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Outlook improves for some southeast Idaho irrigators

Published on December 31, 1969 3:01AM

Last changed on September 9, 2013 7:07AM


Capital Press

ABERDEEN, Idaho -- Despite continued dry weather and the arrival of a prolonged heatwave, the irrigation outlook has improved significantly during the past month for southeast Idaho growers served by the Aberdeen-Springfield Canal Co.

Many other Idaho irrigators, including members of the Big Wood Canal Co., have already been cut off or will be soon.

Aberdeen-Springfield general manager Steve Howser said about three weeks of above-normal temperatures have likely cost him a day or two of irrigation due to evaporation from the canal system.

However, the heat also proved to be timely, providing a surge of snowmelt just as the Snake River's volume was about to dip below the threshold for shutting off Aberdeen-Springfield's natural flow right.

"When the temperatures came up, the very last of the snow came off very quickly. I was predicting we would be out on June 14. We made it to June 23," Howser said.

Because water demand diminishes closer to harvest, Howser expects the prolonged natural flow will buy him 12 extra days in September.

Furthermore, the Water District 1 rental pool approved the canal company, which serves Bingham and Power county growers at the heart of potato country, for 17,285 acre feet of supplemental water, compared with 4,800 acre feet Howser expected to get.

Just a month ago, Howser's supply graphs showed water would run out by Sept. 10. Now, he believes he can stretch deliveries through Sept. 25. He emphasized careful rationing will still be needed to make it through the season. Howser has implemented a rotation requiring growers to shut off irrigation for at least a day once every six days, and he's allocating growers 53 percent of the water they would normally get if the reservoirs were full.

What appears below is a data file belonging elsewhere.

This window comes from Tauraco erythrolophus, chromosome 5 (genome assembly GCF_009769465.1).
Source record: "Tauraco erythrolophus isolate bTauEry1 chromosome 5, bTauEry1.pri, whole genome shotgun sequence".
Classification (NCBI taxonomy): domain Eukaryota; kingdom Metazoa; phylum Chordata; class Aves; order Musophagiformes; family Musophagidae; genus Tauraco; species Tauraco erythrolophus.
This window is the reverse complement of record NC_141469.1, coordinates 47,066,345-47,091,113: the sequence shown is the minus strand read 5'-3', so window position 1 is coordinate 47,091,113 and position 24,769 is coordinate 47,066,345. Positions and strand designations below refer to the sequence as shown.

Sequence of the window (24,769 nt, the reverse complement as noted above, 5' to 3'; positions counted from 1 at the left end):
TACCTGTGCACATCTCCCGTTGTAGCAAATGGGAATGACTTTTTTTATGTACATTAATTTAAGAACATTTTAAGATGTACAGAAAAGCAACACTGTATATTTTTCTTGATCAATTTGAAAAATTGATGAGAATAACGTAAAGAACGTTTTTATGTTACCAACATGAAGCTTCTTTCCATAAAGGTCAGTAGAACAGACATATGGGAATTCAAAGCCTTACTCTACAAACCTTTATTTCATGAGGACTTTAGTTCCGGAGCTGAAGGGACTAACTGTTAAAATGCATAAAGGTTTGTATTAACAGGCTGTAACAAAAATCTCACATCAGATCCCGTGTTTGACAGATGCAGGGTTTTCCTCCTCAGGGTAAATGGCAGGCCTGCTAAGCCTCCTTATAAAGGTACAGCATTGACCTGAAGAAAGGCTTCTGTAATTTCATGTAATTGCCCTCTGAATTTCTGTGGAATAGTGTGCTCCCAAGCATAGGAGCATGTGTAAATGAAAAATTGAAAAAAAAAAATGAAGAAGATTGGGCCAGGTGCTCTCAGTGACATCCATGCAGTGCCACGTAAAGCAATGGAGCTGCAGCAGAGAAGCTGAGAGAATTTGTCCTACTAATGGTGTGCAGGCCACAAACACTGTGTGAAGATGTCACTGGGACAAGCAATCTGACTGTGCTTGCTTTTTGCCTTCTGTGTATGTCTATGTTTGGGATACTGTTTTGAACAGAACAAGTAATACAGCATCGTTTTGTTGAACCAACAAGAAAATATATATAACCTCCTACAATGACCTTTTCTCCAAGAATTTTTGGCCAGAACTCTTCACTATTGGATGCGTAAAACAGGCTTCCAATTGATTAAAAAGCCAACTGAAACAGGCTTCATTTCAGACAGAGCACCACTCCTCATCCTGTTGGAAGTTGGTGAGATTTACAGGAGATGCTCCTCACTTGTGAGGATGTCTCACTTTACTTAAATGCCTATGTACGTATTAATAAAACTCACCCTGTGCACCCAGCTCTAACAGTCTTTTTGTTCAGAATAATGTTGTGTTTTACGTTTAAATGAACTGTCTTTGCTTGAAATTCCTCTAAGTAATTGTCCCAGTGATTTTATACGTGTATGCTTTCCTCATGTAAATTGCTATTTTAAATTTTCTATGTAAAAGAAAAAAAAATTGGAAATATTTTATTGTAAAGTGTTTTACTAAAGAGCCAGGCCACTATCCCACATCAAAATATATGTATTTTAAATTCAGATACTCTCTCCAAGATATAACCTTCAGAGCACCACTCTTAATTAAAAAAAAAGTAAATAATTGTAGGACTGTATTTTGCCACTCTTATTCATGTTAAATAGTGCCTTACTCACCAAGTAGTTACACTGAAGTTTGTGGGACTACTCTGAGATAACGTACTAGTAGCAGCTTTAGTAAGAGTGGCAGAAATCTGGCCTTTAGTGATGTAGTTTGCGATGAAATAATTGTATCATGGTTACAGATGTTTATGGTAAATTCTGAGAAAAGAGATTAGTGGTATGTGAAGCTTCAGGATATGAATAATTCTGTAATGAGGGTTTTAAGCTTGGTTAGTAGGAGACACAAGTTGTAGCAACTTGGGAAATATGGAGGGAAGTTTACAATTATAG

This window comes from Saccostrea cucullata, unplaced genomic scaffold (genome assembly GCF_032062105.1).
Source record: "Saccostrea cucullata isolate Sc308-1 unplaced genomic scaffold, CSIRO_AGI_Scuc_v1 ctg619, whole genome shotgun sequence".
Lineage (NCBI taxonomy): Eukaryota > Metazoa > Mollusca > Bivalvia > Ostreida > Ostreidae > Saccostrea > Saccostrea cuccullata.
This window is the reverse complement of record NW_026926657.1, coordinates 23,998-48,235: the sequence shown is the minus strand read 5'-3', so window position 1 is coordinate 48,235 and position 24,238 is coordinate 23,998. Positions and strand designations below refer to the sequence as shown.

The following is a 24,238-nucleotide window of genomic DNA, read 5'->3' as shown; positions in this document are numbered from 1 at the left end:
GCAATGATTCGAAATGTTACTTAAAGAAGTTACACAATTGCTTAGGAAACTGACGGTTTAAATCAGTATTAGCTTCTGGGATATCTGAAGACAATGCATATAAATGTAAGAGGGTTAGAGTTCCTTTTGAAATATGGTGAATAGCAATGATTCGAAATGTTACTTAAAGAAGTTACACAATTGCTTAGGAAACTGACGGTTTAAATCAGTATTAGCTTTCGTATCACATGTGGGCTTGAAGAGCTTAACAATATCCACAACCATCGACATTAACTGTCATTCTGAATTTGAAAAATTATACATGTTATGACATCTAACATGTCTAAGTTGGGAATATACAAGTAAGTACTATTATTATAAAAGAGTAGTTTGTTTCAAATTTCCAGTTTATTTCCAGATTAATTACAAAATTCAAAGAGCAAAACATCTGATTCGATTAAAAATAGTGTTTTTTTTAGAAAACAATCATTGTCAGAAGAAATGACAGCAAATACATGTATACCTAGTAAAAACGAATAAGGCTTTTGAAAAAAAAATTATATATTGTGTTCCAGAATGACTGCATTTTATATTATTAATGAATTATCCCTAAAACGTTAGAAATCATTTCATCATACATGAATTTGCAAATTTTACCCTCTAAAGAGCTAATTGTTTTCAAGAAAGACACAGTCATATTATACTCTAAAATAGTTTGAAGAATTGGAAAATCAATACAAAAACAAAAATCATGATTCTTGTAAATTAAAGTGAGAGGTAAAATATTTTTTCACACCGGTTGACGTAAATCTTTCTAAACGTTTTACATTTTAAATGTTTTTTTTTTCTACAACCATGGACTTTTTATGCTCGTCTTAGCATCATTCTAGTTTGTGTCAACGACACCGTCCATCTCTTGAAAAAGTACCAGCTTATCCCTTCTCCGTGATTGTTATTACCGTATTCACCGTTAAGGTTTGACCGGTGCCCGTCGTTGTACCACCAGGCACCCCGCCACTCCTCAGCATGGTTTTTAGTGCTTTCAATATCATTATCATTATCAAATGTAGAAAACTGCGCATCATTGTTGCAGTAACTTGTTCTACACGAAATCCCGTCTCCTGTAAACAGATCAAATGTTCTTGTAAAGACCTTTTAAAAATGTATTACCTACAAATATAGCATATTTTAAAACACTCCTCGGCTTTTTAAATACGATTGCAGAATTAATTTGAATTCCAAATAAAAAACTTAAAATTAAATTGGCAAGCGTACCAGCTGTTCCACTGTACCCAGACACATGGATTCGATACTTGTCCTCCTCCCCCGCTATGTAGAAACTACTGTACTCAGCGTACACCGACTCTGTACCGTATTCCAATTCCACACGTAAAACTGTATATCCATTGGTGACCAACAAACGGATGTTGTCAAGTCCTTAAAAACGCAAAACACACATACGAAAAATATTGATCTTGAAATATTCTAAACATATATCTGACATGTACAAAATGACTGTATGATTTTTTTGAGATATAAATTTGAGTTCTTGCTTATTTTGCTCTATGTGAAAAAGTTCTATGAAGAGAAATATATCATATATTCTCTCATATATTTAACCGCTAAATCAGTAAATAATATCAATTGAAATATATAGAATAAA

He's identified a dozen wells where growers could pump groundwater into the canal to benefit the overall system, or for them to access from a canal head gate no more than a quarter mile downstream. He's requested that the state declare a drought emergency to facilitate those temporary water rights transfers.

American Falls grower Klaren Koompin believes extending the irrigation season in September will make a big difference for growers with potatoes, sugar beets and hay.

"On a normal September, that's some of our finest growing. The last three years, September has made the Burbank crop," Koompin said. "To not have any water at that time would be pretty devastating."

Not all canal companies were as fortunate. Lynn Harmon, general manager of Big Wood Canal Co., based in Shoshone, Idaho, had no water to divert from Magic Reservoir by June 28.

"That effectively put 36,000 acres out of irrigation water for the balance of the 2013 season," Harmon said. "Most of those people will get one cutting of hay, maybe a light second cutting. Some of the grain won't make it. They'll probably have to cut it for hay. We needed another 10 days of water, and we probably would have made it."

Harmon said the company had to release 40,000 acre feet of carryover water to make repairs to a control gate, shaving nearly a month from the irrigation season.

"It's going to be a big economic hit for them. It can conceivably take some people out of business," Harmon said.

The Big Wood's sister company, American Falls Reservoir District No. 2, plans to reduce delivery volumes by 20 percent effective July 15, Harmon said.


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